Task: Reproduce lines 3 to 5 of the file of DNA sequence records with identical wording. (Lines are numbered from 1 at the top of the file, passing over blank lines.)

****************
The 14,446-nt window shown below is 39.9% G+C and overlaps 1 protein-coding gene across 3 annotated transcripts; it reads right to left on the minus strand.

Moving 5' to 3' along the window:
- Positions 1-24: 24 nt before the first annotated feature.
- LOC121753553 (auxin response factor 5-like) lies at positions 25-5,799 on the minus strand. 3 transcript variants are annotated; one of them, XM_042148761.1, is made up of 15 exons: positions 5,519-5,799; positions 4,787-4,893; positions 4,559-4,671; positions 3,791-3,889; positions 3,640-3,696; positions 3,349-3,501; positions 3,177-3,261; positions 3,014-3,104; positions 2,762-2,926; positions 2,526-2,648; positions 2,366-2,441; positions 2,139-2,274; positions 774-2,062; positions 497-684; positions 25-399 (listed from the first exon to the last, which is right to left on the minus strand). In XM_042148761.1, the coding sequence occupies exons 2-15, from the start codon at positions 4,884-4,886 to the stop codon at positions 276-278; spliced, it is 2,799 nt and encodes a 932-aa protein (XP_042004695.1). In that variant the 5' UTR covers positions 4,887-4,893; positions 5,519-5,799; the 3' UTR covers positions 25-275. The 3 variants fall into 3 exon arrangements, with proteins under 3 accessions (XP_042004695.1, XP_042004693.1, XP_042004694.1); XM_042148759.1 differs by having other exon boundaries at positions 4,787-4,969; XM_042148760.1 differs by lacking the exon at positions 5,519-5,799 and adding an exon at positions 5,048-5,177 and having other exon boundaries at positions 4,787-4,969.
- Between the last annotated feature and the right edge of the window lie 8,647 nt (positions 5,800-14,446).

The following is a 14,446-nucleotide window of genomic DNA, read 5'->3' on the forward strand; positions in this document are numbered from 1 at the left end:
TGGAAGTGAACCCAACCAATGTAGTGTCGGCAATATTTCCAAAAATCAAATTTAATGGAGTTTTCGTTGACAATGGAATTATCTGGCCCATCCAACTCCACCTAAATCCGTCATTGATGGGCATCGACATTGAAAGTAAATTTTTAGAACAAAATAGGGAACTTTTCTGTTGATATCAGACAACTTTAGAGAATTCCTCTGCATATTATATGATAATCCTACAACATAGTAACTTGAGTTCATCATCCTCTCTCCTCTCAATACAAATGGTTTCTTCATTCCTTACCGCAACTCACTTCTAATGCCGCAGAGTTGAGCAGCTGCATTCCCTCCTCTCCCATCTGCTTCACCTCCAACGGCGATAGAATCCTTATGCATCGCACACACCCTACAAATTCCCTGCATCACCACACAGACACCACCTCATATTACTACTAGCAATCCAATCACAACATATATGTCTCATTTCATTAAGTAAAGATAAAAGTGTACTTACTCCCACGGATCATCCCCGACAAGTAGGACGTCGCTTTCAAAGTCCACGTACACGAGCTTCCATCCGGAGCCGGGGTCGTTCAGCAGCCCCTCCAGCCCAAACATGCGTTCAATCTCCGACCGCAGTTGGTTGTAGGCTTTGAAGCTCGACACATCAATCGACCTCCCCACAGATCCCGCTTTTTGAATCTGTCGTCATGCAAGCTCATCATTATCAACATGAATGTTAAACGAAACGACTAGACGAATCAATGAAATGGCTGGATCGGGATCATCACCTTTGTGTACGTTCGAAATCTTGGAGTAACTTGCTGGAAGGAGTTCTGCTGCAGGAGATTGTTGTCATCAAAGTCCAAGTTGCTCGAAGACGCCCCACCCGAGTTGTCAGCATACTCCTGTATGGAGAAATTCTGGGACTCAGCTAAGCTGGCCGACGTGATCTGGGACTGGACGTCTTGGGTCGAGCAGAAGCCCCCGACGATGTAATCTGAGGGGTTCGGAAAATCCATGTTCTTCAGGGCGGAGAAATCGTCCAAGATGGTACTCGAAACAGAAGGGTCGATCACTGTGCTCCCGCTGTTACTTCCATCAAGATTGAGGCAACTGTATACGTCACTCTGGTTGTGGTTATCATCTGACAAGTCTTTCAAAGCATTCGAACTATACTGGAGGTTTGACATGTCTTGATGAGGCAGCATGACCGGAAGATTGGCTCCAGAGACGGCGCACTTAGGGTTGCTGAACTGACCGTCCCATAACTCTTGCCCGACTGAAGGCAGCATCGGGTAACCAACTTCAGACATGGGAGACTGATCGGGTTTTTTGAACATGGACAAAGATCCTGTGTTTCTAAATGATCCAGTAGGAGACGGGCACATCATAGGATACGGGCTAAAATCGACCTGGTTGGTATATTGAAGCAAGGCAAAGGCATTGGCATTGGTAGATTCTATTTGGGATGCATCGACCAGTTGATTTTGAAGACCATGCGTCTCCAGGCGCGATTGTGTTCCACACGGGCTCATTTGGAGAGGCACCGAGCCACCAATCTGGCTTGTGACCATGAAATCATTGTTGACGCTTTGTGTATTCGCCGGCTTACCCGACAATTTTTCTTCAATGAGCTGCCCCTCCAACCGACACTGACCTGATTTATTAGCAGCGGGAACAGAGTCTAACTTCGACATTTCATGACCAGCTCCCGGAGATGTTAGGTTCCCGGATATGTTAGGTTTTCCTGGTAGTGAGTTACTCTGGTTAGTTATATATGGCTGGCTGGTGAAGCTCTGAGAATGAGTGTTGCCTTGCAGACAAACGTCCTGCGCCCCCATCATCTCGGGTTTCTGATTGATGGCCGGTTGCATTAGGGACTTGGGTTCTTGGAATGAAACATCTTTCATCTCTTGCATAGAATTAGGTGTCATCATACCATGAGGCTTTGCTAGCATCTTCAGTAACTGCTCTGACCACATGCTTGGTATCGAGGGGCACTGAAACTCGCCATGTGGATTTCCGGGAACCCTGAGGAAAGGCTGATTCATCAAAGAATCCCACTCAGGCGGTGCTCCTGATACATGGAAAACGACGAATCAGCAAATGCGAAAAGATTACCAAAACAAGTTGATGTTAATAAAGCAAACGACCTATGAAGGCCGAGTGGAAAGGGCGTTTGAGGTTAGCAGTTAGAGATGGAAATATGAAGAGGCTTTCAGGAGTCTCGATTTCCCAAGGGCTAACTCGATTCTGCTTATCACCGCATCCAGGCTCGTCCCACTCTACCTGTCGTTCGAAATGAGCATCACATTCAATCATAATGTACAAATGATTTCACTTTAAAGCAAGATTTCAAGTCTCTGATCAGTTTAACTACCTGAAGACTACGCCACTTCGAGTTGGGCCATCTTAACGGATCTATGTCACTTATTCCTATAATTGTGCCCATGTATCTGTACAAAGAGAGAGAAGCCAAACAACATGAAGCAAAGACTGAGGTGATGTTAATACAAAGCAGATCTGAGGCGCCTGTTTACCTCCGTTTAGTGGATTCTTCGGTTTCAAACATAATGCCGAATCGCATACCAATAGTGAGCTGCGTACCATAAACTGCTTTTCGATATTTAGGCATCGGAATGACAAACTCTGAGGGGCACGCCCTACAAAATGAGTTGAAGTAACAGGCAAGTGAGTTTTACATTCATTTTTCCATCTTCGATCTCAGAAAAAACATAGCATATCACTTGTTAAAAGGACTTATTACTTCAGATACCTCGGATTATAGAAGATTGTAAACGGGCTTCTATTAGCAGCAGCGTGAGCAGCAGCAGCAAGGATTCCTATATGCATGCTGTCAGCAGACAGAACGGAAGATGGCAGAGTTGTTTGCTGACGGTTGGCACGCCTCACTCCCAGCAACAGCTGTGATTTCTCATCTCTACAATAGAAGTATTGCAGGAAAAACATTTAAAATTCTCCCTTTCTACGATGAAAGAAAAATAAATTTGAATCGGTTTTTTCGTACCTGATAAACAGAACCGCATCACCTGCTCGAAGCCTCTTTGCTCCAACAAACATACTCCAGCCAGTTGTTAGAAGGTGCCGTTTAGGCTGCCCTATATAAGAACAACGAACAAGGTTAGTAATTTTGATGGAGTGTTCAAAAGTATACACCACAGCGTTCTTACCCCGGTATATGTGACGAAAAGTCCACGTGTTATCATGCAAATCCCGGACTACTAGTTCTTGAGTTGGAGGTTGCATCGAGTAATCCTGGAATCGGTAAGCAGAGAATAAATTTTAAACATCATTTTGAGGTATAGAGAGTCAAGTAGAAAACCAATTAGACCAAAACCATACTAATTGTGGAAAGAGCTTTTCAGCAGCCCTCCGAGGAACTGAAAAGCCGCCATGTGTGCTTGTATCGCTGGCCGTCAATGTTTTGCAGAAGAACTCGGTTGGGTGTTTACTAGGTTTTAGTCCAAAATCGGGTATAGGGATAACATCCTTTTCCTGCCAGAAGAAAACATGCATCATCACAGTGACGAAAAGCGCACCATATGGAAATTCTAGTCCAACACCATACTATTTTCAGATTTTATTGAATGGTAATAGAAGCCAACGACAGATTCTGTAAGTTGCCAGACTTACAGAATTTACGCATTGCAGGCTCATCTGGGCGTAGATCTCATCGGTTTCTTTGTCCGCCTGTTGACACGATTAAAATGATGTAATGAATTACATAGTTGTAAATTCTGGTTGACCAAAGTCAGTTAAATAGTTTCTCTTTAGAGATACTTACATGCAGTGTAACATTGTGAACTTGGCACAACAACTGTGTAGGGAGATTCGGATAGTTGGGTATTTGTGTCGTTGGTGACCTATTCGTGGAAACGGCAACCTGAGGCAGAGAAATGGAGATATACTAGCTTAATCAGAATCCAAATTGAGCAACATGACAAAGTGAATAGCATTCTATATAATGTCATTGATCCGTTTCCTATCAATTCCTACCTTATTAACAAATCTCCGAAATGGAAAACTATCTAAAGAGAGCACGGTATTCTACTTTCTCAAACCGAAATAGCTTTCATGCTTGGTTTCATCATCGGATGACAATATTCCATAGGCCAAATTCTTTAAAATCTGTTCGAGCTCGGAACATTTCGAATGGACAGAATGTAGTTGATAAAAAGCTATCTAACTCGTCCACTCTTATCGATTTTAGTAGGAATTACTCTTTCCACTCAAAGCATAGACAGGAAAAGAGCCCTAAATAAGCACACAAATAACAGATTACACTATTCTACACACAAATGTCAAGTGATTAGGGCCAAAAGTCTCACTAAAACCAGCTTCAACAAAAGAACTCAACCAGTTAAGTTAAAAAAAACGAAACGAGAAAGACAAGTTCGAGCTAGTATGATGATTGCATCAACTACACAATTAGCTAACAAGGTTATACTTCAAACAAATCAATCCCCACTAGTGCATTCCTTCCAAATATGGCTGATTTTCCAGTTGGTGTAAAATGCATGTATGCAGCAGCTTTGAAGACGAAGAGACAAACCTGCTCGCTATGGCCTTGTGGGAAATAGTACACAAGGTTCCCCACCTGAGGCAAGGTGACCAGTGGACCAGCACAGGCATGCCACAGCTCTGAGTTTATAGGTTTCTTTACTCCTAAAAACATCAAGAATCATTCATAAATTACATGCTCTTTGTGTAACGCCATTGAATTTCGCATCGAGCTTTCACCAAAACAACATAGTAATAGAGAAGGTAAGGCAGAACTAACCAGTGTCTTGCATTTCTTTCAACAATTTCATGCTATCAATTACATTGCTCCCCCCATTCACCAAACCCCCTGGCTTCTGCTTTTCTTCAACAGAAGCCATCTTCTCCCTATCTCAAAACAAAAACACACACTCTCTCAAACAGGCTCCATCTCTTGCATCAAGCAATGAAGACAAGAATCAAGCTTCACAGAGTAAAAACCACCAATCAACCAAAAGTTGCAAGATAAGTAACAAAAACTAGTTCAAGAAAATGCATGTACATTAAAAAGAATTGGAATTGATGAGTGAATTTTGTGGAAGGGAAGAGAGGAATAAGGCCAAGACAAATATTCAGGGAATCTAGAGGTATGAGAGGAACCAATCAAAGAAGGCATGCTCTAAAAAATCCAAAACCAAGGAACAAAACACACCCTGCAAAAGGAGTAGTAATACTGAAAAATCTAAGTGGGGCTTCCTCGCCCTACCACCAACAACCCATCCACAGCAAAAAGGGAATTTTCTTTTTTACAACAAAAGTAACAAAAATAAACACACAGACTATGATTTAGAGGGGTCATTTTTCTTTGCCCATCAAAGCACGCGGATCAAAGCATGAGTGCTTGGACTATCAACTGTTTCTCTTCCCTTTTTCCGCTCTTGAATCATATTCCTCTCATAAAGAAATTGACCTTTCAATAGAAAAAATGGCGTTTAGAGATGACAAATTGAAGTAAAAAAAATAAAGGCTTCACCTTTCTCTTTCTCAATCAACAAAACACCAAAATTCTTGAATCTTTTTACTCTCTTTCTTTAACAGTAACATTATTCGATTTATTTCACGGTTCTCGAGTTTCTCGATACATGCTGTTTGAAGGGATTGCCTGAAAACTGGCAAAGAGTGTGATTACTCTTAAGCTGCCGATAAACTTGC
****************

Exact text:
- Positions 1-24: 24 nt before the first annotated feature.
- LOC121753553 (auxin response factor 5-like) lies at positions 25-5,799 on the minus strand. 3 transcript variants are annotated; one of them, XM_042148761.1, is made up of 15 exons: positions 5,519-5,799; positions 4,787-4,893; positions 4,559-4,671; positions 3,791-3,889; positions 3,640-3,696; positions 3,349-3,501; positions 3,177-3,261; positions 3,014-3,104; positions 2,762-2,926; positions 2,526-2,648; positions 2,366-2,441; positions 2,139-2,274; positions 774-2,062; positions 497-684; positions 25-399 (listed from the first exon to the last, which is right to left on the minus strand). In XM_042148761.1, the coding sequence occupies exons 2-15, from the start codon at positions 4,884-4,886 to the stop codon at positions 276-278; spliced, it is 2,799 nt and encodes a 932-aa protein (XP_042004695.1). In that variant the 5' UTR covers positions 4,887-4,893; positions 5,519-5,799; the 3' UTR covers positions 25-275. The 3 variants fall into 3 exon arrangements, with proteins under 3 accessions (XP_042004695.1, XP_042004693.1, XP_042004694.1); XM_042148759.1 differs by having other exon boundaries at positions 4,787-4,969; XM_042148760.1 differs by lacking the exon at positions 5,519-5,799 and adding an exon at positions 5,048-5,177 and having other exon boundaries at positions 4,787-4,969.
- Between the last annotated feature and the right edge of the window lie 8,647 nt (positions 5,800-14,446).